After finishing my notes, I’ll review charts for my afternoon treatments and other evals I may have left. I used to review all the charts first thing in the morning, but I found that a lot can change from 7:30 am to 2:00 pm. Patients may also have discharged, so it can be time wasted looking everyone up in the morning.
Back to the Floor I Go
After getting everything done, I’ll go back to the units I’m assigned to and check with nursing again for anyone I’m seeing. I’ll spend the next hour and a half to two hours seeing any evals I have left as well as my treatments.
If the afternoon is less than predictable, such as the patients completing procedures, refusing therapy, or have been discharged, and I don’t have enough treatments or evals to fill my time from 2:00-3:30, I’ll go back to my unit to the board.
Depending on how much time I have, I’ll pick up a few more treatments or another eval that may have just come through.
What a Typical Acute Care Treatment Looks Like
Treatments in the acute care setting are a bit different than inpatient rehab. Acute care treatment times are shorter (generally only 30 minutes) and we do not have a gym to bring patients to. We also have to carry everything with us, so there is less equipment involved.
I try to look up the patients’ goals and needs beforehand, and bring the essentials that they may need, such as a hip kit or Theraband. I also try to keep these must-haves with me to stay prepared.
I try to do a lot of ADL retraining and functional mobility, moreso than arm exercises since our patients typically are only mobilizing with therapy.
Depending on the patients’ needs (and wants), a treatment could be as low level as sitting edge of bed with max assist for a few minutes in preparation for ADLs, or it could be as high level as ambulating to the bathroom and completing multiple toilet sit to stands or full bathing in standing.
I also try to include brushing teeth (in standing at the sink when possible) since patients hardly ever get set up for this with nursing. People really appreciate being able to brush their teeth in the hospital.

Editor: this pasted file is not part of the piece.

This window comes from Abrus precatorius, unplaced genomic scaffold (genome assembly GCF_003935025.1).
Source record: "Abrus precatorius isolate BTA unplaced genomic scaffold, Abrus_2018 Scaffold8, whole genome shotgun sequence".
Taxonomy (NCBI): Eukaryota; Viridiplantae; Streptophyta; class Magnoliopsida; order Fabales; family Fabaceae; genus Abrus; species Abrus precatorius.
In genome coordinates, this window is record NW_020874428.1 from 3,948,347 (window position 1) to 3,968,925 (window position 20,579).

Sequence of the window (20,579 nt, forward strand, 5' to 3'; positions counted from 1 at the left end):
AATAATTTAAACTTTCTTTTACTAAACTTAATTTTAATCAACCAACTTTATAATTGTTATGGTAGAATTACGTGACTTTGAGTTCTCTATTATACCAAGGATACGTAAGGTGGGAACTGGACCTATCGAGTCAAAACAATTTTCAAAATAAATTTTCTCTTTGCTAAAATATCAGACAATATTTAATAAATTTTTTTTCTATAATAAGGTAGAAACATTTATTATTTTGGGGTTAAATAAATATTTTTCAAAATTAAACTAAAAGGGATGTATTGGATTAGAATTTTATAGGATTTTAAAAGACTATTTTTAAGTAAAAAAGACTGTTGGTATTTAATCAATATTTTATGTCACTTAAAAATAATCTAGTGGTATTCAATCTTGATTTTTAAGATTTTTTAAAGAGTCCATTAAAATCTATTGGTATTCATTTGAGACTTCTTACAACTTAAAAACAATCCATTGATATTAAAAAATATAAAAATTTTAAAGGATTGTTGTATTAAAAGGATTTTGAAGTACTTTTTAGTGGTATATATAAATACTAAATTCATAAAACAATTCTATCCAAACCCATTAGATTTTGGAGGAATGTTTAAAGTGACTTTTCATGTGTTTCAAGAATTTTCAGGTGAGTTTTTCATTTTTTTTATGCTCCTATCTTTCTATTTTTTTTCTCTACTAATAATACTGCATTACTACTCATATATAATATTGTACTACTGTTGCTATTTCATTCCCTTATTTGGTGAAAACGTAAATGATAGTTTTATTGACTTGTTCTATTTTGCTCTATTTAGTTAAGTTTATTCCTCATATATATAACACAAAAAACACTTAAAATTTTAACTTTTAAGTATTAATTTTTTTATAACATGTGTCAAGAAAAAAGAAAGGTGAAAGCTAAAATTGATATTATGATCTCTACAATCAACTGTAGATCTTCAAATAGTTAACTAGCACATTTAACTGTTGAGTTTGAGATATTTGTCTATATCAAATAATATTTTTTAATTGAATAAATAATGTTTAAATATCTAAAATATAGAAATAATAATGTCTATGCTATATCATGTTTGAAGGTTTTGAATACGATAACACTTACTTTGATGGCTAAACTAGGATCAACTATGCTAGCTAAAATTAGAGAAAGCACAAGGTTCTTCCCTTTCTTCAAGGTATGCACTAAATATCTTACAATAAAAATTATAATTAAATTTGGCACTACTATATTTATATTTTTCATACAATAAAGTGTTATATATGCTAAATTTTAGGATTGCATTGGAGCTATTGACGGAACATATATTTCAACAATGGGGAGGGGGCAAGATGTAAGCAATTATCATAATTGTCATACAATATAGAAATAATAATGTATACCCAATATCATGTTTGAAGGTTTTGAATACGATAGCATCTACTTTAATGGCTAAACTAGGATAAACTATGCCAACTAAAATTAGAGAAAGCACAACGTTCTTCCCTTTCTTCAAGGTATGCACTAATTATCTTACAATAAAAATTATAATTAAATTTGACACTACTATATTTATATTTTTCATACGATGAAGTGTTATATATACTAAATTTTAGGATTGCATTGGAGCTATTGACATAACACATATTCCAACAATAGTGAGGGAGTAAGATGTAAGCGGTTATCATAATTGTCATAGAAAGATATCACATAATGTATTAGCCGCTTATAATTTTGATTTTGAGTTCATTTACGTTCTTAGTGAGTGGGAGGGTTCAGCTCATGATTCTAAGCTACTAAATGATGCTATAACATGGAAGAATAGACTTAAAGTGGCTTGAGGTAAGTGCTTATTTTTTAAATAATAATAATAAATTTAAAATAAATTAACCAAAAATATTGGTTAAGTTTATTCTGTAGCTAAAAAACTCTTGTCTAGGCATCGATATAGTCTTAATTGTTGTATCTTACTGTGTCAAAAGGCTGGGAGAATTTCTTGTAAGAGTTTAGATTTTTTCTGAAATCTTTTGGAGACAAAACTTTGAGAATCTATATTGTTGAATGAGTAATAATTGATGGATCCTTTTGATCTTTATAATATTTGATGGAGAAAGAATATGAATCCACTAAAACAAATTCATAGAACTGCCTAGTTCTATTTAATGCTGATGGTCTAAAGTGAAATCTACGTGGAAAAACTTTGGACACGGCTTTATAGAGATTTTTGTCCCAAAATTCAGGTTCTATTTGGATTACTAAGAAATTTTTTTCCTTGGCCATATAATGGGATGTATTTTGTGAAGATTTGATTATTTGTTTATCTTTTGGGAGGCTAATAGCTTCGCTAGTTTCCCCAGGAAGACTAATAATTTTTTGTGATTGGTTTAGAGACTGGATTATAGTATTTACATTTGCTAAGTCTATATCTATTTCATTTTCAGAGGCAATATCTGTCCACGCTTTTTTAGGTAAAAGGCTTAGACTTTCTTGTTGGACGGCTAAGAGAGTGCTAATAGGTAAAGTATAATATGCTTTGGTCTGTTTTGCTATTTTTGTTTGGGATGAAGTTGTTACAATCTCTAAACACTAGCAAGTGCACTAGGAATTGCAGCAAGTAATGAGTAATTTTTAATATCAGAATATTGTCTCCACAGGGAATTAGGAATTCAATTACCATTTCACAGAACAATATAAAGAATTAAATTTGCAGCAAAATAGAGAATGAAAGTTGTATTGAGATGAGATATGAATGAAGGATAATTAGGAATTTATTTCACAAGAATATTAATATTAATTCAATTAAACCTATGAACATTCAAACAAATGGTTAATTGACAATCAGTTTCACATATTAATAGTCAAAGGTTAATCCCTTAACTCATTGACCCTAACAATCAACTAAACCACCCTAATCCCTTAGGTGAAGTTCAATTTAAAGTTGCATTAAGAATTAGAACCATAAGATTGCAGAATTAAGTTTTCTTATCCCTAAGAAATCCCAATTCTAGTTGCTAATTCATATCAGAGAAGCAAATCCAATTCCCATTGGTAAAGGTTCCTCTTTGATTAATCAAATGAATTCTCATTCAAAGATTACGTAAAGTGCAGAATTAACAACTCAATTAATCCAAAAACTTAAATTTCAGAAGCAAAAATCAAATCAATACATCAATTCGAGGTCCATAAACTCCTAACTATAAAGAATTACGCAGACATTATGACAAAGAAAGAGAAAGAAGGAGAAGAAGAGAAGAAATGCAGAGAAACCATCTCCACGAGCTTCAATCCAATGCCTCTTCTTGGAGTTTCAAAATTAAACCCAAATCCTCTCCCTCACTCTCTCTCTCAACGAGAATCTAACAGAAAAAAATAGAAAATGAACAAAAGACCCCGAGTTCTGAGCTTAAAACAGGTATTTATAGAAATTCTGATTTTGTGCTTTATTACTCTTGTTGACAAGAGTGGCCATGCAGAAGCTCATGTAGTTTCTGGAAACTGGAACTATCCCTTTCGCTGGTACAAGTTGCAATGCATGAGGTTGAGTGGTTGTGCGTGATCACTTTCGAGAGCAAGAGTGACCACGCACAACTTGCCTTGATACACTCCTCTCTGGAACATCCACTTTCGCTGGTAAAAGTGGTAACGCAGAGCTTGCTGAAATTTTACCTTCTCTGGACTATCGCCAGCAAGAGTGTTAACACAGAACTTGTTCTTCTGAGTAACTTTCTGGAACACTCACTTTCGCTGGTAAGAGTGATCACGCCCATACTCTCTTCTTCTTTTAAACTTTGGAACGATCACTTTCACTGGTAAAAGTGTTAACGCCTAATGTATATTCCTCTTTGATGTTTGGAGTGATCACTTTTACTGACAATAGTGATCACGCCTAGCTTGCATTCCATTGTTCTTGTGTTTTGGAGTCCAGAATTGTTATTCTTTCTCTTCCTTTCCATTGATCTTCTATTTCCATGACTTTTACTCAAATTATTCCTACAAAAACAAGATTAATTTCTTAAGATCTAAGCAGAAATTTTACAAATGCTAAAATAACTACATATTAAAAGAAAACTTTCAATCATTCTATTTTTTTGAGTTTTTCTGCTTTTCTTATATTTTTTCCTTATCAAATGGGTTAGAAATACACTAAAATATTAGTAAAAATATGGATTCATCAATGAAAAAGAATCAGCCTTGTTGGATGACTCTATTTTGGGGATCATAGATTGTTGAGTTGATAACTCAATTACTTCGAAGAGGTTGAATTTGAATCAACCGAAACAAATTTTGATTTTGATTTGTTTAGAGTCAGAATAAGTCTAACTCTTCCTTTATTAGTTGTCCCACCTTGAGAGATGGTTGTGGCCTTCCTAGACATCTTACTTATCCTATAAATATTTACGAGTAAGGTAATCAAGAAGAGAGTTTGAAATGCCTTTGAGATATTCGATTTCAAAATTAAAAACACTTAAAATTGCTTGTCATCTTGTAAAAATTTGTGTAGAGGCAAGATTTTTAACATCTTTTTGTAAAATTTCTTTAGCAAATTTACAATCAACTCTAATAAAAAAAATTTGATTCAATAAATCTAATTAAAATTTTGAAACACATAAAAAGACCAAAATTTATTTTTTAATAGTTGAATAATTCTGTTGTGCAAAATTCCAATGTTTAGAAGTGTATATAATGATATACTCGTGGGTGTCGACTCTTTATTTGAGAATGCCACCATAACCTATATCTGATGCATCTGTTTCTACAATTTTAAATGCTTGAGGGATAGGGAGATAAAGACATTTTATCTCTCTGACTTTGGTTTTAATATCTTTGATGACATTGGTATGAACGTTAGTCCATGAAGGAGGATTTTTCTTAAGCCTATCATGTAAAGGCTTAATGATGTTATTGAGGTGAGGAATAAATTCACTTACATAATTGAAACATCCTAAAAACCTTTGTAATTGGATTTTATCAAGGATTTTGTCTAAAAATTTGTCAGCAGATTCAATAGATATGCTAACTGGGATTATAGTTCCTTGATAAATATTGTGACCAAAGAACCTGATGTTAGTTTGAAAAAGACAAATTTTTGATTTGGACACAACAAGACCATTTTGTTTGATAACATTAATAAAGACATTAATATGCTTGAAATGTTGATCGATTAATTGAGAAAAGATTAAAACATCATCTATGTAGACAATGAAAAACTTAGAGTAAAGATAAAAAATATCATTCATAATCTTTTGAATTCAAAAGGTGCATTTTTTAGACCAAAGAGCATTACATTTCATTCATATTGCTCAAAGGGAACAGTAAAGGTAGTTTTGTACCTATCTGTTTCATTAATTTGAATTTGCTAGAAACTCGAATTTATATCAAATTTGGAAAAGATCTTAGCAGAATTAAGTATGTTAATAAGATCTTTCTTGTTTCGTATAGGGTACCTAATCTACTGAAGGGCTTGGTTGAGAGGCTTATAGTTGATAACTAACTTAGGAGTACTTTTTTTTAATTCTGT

I’ve learned that with acute care treatments, you definitely learn to get creative with the limited time and resources.
Wrapping Up the Day
Once I have about an hour of the day left, I try to focus on finishing treatments so I can have time to get my notes done without staying too late.
The day in acute care can easily become a huge vortex of time lost due to how fast-paced it is, so it’s good to give yourself time throughout the day to document. It’s also much more manageable to document throughout the day instead of trying to cram it all for the end.
Once I’m finished with everything, I head back to the scheduling board and prioritize my patients on the scheduling board for the next day’s treatments.
And finally, I write down my charges and units and add up my productivity, hoping I made it to 20 units but of course days can be higher or lower due to the nature of acute care.
And there you have it, a typical (although I would not call acute care typical!) day in the life of an acute care occupational therapist.
Hopefully this gave you a bit of a feel for this fast paced but never boring setting.
If you’re about to start working or training in acute care, also be sure to check out my post on Acute Care Must-Haves to help get you through the day as smoothly as possible.